Sci-Fi Citizens: Behind the Scenes

I decided to write up a little history on where these models came from, and paint a picture of the community of olde. In the second half of this write-up, I talk about the more technical side of things with the current release, in terms of how, in about 10 steps. Intertwined are my opinions and personal approaches to things like private/public releases, and end-user accessibility. I also offer some offhand tips of the trade, specifically in unwrapping and texturing, as well as some things I learned in this project.  If you want that, you might want to skip this first part, but I feel the purpose is as important as the technique. Also, word of caution, this is a technical article. If you don’t know terms used in source modeling, it might get a bit into technobabble.

the first shot of the white dress uniform

The first shot of the white dress uniform featured in Version 4

History – Versions 1-3

Genesis

It started back in 2009. I had just begun to build textures from scratch (vs. crude recolors), and my focus was making content for comics made in garrysmod. To understand the model, though, you need to consider the year in which it was made. Spacebuild and Half Life 2 roleplay were becoming giants, darkRP was in development.  In gmod comic making, 2009 was a decent year. It wasn’t quite the boom of 05-07, but there was quality work still being made. There were new, full-featured, story driven comics coming out every week or so. Most of them were based around HL2; more important to this project, there were plenty of very ambitious ones focused around hard sci-fi. Model porting from other games was still very much in is infancy; there were maps that were available to these authors as well as a few scant models, but generally, you were stuck with generic citizen skins, combine or palette swap recolors of them. (Unless you were -or were buddies with- a model hacker, then you’d just show off all your cool custom models from other games)

Given my newly developing texturing skill, I decided that it wouldn’t be a bad idea to make a generic looking science fiction outfit. The color schemes and cloth patterns were designed to just look spacey. I’ve had a lot of people come out and say that it looks a lot like uniform X from show Y, but really, I just copied the general tropes. I recycled resources from other projects; generic military badges, ribbons I had made up, shoes I had edited for Star Trek outfits. I created and released the entire pack of hexed males in under 3 days, complete with normalmaps and phong.

The short lived basic citizen reskin

The short lived basic citizen reskin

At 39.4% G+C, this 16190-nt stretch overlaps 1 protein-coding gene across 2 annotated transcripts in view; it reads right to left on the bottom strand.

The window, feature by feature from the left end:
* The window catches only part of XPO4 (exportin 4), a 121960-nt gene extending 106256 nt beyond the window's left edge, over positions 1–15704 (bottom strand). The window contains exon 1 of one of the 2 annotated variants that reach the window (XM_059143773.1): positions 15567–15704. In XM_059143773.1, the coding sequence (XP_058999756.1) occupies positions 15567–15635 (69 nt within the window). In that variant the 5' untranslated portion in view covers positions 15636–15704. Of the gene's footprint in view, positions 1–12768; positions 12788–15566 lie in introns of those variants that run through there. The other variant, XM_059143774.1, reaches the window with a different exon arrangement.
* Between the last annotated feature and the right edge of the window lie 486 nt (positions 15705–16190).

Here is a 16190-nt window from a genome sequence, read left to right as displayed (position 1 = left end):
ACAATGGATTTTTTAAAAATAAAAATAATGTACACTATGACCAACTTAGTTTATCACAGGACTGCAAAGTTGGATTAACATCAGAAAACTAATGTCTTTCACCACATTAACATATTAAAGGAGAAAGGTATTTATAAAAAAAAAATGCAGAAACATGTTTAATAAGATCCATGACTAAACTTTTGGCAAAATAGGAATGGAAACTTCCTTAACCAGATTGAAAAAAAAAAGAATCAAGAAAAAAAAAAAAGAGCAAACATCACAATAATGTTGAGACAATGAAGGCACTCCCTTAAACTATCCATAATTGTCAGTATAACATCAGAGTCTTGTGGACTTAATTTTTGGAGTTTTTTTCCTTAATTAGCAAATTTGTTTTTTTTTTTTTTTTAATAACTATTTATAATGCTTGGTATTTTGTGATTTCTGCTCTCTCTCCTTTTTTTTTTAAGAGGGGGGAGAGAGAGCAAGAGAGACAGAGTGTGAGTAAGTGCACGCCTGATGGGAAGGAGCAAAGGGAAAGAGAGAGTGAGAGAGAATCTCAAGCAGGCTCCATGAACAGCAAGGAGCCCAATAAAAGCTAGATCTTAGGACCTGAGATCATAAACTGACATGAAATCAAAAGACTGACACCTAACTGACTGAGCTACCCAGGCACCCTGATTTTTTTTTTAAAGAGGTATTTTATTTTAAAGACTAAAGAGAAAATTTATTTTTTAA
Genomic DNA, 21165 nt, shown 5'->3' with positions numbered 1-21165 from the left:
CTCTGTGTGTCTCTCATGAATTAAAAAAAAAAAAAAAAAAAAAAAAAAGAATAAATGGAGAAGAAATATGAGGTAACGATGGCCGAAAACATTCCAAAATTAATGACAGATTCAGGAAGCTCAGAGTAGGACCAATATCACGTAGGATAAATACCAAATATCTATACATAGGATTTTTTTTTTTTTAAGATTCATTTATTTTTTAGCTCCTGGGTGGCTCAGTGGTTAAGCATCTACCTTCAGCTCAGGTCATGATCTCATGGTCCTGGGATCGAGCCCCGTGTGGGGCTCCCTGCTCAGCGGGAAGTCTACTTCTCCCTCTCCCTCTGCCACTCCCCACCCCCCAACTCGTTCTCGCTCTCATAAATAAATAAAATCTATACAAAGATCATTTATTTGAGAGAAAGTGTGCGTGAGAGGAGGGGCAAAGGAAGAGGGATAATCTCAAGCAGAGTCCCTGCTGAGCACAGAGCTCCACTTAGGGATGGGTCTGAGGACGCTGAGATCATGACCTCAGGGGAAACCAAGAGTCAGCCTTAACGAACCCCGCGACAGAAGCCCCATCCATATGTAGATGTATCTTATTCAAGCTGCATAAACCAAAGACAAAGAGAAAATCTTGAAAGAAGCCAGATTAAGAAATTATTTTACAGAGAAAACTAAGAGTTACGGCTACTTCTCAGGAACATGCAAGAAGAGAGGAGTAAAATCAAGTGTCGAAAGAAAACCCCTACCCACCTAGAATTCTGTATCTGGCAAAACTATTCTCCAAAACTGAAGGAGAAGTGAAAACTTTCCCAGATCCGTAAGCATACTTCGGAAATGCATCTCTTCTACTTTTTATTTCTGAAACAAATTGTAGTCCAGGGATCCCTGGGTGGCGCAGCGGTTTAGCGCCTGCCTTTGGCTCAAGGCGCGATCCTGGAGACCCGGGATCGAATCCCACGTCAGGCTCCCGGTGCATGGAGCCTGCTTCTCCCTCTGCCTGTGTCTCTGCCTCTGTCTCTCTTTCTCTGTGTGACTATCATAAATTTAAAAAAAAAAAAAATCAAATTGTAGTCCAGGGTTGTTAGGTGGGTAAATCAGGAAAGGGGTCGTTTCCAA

V2

V1 isn’t the version people got riled up about though, and most don’t even know it exists. The best thing they did was draw the interest of a model hacker, Taggart. This was when model hacking as a form was still new-ish, and most everything was slapped together from some mesh from the base game, Half-Life 2. Taggart had seen the work and sent me a picture of a model hack he thought could improve the design, a citizen torso with parts of a metrocop. Being ambitious, I told him he could combine anything he wanted and I could match the textures to make it all look like it belonged together. What we ended up with was one of the first ragdolls that used modular body grouping, and used bits and pieces from citizens, the g-man, metrocops, combine soldiers, and Barney.

The first musings of something beyond reskins

The first musings of something beyond reskins

I’m still proud of the work we did. They were well rooted in the HL2 design scheme, but it wasn’t some run-of-the-mill reskin. That release took about a month from v1.

Version 2

Version 2

V2.5

After a warm reception, we both had ideas to expand the project, and began immediately on improvements. We also added more bodygroup options and even a helmet from Fallout 3, c/o  Bloocobalt. A new release at that ping was an enhanced physics skeleton from nexus_elite, which this implemented for the males. I also got off my butt and textured female versions. This was a solid release, and we both moved on to other projects.

Version 2.5 was a solid step up

Version 2.5 was a solid step up in terms of options

V3

We didn’t make another version until another year passed, but v3 is the one that got the most mainstream use. People had brought up valid problems with v2.5, and there were always more bits and pieces that could use work, more little ideas. Taggart and I worked on this as a slow burn, adding a few things here, improving a few things there.  Between this and 2.5, Bloocobalt released the first version of enhanced citizens. They had some vastly improved physics, and featured new body and skingroups. We combined forces, and Bloo assisted us in implementing the new physics of his release into ours. Worth mentioning in the texturing front was the inclusion of a second color scheme and newly designed outfits. The texturing centerpiece, though, was the complete re-work of the metrocop vest. That was a project in of itself given the poor quality of the mesh, and I still see that work used in derivatives on RP versions of the metropolice and even worked its way into packs released as late as last year.

the project of projects

The project of projects

We added a retextured helmet from halo, another mainstay of sci-fi props in the custom model toybox on most peoples’ computers. We added berets with badges from mirror’s edge. When completed, the new version fit the role of ‘model amalgamation’ from several games. For this version, I convinced another friend of mine, Nirrti, to join in and model out a shoulderboard for ranks. All in all, it was a solid release pulling from 8 base models over 4 games plus custom work. It also opened the gateway to the most recent version of the combine officers, a paired down version with new textures and a more HL2 theme.